Creative Commons ( is rapidly becoming a key venue for experimentation in new forms of music distribution and as a consequence, it is difficult to categorize in simple terms. At the outset, CC represents an archipelago of different sites and distribution models, unified by CC’s goal to allow musicians to opt for the sorts of copyright rules with which each feels comfortable. Additional key features include a common goal of disintermediation so that artists and listeners can connect more directly (though not in the financial sort of way as ArtistShare) and a rejection of DRM schemes that reduce listeners’ fair use rights [24]. In terms of DRM, it is clear that at the prices for which the music is offered through Creative Commons–related sites, consumers have little incentive to pirate [25].

Artists represented in the Creative Commons archipelago tend not to include big–name artists for the reasons discussed earlier — the stars are locked into contracts with the major labels. Creative Commons–related sites such as and (which presents Web surfers with tag lines such as, “We Are Not Evil” and “Internet Music without the Guilt”) offer a large number of free and low–priced downloads, and their distribution models are almost exclusively non–physical products. As such they do go a long way toward the framework outlined in this paper, and they perhaps underline the critical–mass problems anticipated above. At the same time, though features a ranking of sorts (rather like a Billboard chart), it and its cousins lack a systematic rating and feedback system — musicians can count clicks and downloads, but they cannot get systematic feedback. Nonetheless, the Creative Commons family of music distribution sites and models represents an important venue for innovation and experimentation.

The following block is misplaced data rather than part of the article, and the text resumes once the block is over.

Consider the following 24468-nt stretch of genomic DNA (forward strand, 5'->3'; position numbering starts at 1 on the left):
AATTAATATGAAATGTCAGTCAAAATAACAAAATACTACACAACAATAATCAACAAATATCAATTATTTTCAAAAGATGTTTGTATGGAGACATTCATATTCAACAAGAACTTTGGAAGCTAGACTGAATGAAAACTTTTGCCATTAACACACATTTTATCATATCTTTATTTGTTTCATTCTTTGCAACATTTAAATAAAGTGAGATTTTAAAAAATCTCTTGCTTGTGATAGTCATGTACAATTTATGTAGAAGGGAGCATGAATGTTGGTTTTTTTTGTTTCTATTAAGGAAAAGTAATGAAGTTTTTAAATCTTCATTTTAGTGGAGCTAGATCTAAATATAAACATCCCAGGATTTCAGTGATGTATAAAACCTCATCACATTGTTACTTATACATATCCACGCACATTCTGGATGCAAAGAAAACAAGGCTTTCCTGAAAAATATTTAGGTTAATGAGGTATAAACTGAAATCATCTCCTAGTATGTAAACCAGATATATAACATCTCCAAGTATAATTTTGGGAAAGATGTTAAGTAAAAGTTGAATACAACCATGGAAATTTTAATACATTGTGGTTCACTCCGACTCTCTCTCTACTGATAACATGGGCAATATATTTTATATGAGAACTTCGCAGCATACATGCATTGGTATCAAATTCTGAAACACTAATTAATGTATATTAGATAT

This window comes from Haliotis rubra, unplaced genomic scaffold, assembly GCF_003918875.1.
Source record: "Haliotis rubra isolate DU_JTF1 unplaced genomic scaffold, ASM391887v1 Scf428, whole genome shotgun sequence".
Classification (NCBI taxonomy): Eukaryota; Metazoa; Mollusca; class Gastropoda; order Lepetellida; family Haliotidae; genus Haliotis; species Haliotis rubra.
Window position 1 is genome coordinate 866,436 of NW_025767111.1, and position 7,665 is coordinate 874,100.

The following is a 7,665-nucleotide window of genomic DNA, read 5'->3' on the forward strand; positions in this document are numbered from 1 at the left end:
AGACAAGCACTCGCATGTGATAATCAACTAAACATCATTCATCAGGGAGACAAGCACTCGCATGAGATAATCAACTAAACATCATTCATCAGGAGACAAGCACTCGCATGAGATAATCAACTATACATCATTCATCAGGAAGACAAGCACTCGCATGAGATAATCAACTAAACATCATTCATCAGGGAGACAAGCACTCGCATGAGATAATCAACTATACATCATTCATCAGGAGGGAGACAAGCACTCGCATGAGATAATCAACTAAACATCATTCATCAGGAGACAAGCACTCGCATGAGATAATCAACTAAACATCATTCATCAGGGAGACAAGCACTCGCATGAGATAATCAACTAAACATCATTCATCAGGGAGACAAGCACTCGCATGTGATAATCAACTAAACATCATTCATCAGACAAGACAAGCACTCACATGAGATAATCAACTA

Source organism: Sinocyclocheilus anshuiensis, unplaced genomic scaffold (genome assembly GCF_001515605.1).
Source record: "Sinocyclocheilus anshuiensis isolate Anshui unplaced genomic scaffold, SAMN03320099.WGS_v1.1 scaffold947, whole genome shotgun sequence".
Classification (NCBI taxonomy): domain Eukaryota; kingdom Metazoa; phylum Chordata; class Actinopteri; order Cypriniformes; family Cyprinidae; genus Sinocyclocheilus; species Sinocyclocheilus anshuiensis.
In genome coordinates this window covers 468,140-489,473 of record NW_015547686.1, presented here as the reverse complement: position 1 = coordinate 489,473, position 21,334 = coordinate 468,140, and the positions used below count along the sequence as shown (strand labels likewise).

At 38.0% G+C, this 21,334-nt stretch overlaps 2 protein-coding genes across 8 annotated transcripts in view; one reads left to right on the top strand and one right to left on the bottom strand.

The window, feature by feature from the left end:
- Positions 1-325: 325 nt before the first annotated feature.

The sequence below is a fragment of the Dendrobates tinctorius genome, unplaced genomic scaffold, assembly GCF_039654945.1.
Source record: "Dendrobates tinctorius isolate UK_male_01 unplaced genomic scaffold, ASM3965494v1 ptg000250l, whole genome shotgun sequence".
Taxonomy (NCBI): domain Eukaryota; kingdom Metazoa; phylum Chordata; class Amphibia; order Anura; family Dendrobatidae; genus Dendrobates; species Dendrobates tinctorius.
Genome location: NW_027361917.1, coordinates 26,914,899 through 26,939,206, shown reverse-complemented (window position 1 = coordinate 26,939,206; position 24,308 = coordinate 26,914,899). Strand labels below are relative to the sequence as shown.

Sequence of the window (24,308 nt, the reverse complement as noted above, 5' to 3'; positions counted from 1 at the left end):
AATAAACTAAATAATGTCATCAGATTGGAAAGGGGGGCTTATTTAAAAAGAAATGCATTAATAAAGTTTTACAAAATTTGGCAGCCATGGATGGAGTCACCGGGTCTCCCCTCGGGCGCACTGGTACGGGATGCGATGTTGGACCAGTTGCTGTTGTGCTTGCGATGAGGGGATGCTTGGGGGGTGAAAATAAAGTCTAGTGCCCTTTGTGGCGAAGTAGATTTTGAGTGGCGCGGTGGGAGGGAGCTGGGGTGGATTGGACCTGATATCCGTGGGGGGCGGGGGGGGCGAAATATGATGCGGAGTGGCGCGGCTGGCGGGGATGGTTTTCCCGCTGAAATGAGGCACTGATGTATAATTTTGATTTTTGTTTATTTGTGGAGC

Recently the Electronic Freedom Foundation and participants at a March, 2005 Berkman Center conference have advocated what I consider a weak solution to the problem of piracy. In a scheme not unlike Canada’s tax on blank media [26], this framework calls for a tax on all broadband connections in return for the RIAA and its motion–picture fraternal twin, the Motion Picture Association of America (MPAA), calling off its litigation against file–sharers. As part of this peace agreement, proceeds from the tax — presumably levied at the same rate on college students in dormitories as on elderly people with broadband connections — would be accumulated into a fund, then distributed to artists via the channel of the record labels. What criteria the labels would use to allocate revenues to artists remains unspecified; in decades of operation, the music publishers ASCAP and BMI have had a similar model for royalties on broadcast music and to this day, there’s no clear sense of how proceeds are allocated to artists. Similarly, the Canadian fund that has for several years accumulated the tax on blank media has yet to distribute any funds to artists thanks to a lack of a credible distribution model [27]. There is simply no available way to measure audience sizes in the world of underground piracy. The South Korean work–around, to offer virtually the entire range of music produced there for a US$5 monthly fee, could probably only work in a small market (Stross, 2007).